Born on this day, was Woodward Maurice Ritter, better known as Tex Ritter, the American country music singer and movie actor who was popular from the mid-1930s into the 1960s. He was the first artist signed with the newly-formed Capitol Records in 1944, where he scored a hit with “I’m Wastin’ My Tears on You”. Ritter died on January 2, 1974.
Born on this day in Perryville, Texas, was Ray Price, singer, songwriter and guitarist. His wide-ranging baritone has often been praised as among the best male voices of country music. He was elected to the Country Music Hall of Fame in 1996. Price died on 16th Dec 2013 aged 87 at his ranch outside Mount Pleasant, Texas.
Born on this day in Brewton, Alabama, was William Lee Golden, singer with The Oak Ridge Boys who scored the 1978 US Country #1 “I’ll Be True To You.”
Born on this day in Danville, Virginia, was Ricky Van Shelton, country music artist who between 1986 and 2006, charted more than twenty singles on the Billboard Hot Country Songs charts, including ten #1: “Somebody Lied”, “Life Turned Her That Way”, ‘Don’t We All Have the Right”, “I’ll Leave This World Loving You”, “From a Jack to a King” (a cover of the Ned Miller hit), “Living Proof”, “I’ve Cried My Last Tear for You”, “Rockin’ Years” (a duet with Dolly Parton), “I Am a Simple Man”, and “Keep It Between the Lines”.
Glen Campbell was at #1 on the US Country chart with Wichita Lineman his twelfth album. The Jimmy Webb penned title track reached #3 on the US pop chart. Webb’s inspiration for the lyrics came while driving through Washita County in rural southwestern Oklahoma. Heading westward on a straight road into the setting sun, Webb drove past a seemingly endless line of telephone poles, each looking exactly the same as the last. Then, in the distance, he noticed the silhouette of a solitary lineman atop a pole.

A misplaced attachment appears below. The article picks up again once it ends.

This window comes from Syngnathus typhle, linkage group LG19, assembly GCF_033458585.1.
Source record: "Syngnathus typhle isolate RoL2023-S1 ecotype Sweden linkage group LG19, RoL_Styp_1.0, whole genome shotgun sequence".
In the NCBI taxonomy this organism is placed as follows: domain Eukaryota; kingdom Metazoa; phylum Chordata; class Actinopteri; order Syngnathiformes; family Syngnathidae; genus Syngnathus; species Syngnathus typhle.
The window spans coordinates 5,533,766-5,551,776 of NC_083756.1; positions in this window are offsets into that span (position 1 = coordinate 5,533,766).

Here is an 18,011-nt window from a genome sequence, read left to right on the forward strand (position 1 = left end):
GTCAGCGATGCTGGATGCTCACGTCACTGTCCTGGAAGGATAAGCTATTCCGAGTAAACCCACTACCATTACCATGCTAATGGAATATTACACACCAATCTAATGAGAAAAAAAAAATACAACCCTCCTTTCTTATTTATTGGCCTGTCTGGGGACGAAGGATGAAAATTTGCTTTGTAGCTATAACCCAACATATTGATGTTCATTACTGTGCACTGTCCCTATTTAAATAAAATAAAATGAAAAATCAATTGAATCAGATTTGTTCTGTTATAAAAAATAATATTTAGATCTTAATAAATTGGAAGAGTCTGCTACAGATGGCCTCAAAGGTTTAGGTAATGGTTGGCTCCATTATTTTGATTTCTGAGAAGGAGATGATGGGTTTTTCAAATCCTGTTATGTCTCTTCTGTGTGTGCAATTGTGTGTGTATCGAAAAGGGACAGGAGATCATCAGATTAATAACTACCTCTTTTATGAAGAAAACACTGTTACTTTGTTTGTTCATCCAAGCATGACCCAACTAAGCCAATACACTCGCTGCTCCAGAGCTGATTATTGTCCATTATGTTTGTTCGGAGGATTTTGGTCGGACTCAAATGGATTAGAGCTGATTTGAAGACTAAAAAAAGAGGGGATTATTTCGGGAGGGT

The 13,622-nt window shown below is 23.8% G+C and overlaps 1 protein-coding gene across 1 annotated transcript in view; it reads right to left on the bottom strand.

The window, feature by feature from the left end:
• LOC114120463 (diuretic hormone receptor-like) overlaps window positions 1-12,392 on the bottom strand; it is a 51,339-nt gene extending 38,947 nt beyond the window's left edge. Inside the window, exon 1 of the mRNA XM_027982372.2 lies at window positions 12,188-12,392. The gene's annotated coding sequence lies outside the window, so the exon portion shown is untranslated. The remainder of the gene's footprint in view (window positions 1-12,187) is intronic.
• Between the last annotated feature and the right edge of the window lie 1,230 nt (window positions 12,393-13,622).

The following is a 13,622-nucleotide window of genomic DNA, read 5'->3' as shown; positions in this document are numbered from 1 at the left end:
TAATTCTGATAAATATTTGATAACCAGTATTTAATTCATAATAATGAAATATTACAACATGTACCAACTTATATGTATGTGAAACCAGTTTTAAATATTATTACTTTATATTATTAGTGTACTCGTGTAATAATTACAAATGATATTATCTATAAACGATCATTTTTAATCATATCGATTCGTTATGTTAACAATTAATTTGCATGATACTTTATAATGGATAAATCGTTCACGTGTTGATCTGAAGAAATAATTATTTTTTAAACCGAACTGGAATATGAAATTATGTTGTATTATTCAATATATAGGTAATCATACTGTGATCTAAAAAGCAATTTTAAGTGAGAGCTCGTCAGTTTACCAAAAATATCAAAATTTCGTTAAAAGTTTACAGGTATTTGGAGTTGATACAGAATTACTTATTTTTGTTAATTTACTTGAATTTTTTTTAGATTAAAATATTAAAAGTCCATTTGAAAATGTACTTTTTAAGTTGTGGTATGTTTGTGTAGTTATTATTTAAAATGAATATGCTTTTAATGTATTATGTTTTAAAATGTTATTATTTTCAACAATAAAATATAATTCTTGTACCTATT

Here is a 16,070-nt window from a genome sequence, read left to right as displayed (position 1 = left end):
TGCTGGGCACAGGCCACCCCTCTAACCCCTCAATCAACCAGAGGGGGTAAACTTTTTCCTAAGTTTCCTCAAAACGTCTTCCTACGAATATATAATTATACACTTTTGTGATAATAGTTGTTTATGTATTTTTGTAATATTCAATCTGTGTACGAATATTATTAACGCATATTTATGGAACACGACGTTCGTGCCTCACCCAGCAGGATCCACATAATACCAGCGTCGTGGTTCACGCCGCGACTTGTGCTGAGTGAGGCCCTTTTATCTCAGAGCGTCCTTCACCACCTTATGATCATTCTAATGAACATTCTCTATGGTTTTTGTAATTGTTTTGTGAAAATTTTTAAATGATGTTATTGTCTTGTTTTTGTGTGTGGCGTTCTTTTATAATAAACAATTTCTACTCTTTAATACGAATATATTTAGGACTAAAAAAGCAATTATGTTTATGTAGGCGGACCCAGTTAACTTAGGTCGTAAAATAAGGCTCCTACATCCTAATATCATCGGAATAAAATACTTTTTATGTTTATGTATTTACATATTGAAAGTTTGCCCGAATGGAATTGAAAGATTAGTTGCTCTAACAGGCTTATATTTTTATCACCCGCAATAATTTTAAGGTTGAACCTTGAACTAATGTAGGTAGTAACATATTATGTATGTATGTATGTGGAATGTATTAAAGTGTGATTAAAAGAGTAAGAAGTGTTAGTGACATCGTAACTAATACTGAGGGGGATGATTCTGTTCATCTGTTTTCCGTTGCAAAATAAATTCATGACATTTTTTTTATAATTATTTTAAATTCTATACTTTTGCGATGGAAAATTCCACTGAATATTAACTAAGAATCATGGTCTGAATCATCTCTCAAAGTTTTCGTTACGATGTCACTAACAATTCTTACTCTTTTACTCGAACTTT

O Brother, Where Art Thou? was released in movie theaters across the US. The movie was one of the first to extensively use digital color correction, to give the film a sepia-tinted look. The Soggy Bottom Boys, the musical group that the main characters form, serve as accompaniment for the film is a homage to the Foggy Mountain Boys, a bluegrass band led by Lester Flatt and Earl Scruggs.
Country songwriter and musician Sanger D. Shafer died after a long illness at the age of 84. He wrote numerous hits for stars such as George Jones, Lefty Frizzell, and George Strait.